MIT Sloan PhD Student Zach Tan Wins Lucea Award

IWER April Newsletter: Generative AI and the Future of Work

Generative AI and Worker Voice


Artificial Intelligence

Generative AI and Worker Productivity


How does access to a generative AI tool affect work in a call center?

That was a research question addressed by MIT Sloan Professor Danielle Li at a recent session of the MIT Institute for Work and Employment Research (IWER) weekly seminar series.

On April 9, Li gave a presentation based on her National Bureau of Economic Research (NBER) working paper “Generative AI at Work,” coauthored with Erik Brynjolfsson, the Jerry Yang and Akiko Yamazaki Professor and Senior Fellow at the Stanford Institute for Human-Centered AI, and Lindsey Raymond, a doctoral candidate at MIT Sloan. Li is an Associate Professor of  Technological Innovation, Entrepreneurship, and Strategic Management at the MIT Sloan School of Management, as well as a Faculty Research Fellow at NBER.

MIT Sloan Associate Professor Danielle Li

Li, Brynjolfsson, and Raymond studied the rollout of an AI conversational support tool for workers providing technical customer support via chat for a Fortune 500 company that sells software products to small businesses. The tool was rolled out in the workplace in 2020 and 2021, and the researchers were able to analyze data from 3 million chats involving 5179 customer support workers, including 1.2 million chats involving 1636 workers after they had access to the AI tool.

This AI tool offered conversational suggestions and links to resources to the workers providing customer support, but the workers had the choice about whether or not to adopt the tool’s suggestions. Li explained that not all of the tool’s suggestions were great, so workers didn’t blindly follow its advice; in fact, they adhered to only about 38% of the tool’s suggestions, on average.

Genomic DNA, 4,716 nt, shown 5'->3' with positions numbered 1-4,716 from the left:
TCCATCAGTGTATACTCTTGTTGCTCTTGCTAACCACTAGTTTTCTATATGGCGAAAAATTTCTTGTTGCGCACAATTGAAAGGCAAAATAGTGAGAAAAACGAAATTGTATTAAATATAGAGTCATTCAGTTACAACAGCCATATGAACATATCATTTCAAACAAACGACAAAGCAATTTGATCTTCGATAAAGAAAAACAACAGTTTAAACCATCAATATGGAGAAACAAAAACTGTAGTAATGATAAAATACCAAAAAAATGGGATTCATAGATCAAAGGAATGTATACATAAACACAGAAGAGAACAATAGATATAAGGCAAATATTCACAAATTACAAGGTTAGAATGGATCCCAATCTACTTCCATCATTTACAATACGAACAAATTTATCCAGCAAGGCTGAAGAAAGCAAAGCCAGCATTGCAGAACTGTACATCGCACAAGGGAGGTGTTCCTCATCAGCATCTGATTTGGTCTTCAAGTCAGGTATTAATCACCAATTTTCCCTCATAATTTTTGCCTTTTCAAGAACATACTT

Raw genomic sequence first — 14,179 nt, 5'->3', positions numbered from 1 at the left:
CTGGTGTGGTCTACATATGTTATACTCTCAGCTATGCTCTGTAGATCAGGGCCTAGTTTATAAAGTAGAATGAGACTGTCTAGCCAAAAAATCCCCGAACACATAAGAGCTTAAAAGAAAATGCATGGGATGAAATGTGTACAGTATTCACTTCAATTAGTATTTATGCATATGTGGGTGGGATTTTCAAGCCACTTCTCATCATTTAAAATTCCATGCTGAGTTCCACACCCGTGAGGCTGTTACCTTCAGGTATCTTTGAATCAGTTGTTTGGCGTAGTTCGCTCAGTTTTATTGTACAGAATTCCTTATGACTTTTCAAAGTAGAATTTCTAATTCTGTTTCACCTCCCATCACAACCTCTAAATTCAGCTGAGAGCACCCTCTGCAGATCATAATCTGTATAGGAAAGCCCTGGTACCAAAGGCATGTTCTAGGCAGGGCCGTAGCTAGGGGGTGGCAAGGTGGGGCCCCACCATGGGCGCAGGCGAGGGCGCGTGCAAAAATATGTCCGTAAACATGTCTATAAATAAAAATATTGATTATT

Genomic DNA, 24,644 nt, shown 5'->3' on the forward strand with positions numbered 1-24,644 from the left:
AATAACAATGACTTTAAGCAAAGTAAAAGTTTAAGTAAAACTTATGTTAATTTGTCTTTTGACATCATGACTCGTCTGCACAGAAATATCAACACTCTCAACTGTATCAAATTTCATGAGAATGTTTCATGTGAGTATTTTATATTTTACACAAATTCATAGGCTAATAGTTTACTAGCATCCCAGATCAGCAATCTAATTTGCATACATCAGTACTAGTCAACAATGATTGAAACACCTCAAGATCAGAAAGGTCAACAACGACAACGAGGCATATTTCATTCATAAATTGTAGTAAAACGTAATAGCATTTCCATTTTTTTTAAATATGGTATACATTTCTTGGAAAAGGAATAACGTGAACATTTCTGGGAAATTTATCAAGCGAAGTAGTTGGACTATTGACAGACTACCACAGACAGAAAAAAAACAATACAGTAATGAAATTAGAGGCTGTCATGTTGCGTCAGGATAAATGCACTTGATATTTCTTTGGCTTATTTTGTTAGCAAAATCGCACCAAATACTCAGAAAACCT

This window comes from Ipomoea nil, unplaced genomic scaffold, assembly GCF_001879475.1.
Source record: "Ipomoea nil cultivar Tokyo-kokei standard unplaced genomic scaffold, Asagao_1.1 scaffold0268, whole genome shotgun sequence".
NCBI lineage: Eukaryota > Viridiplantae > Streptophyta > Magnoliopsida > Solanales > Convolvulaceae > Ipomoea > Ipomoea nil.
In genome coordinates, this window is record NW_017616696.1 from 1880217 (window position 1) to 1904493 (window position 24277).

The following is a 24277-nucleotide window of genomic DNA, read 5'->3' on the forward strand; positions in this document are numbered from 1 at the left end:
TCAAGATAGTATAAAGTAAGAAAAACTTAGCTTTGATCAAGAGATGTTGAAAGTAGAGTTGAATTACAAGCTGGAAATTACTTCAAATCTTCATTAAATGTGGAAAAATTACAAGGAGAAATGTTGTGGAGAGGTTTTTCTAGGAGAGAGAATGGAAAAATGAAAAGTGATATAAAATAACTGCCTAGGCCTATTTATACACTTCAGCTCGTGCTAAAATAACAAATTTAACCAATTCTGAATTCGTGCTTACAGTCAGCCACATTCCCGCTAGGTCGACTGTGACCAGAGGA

Overall, access to the new tool increased worker productivity by about 14% on average, with the productivity gains concentrated among lower-skill, newer workers. For the most skilled workers, the efficiency gains from the tool were close to zero. By using the tool, “newer workers move down the experience curve faster,” Li explained, noting that such generative AI tools learn from the behavior of better workers and disseminate those best practices to lower-skilled workers.

There were also some signs that tips from the AI tool made a difficult job more pleasant: Customers swore less at workers and were less likely to ask to speak to a manager, and worker turnover decreased. With the AI tool’s assistance, newer workers get yelled at less frequently by unhappy customers, Li said.

Read more about this research in the working paper “Generative AI at Work.”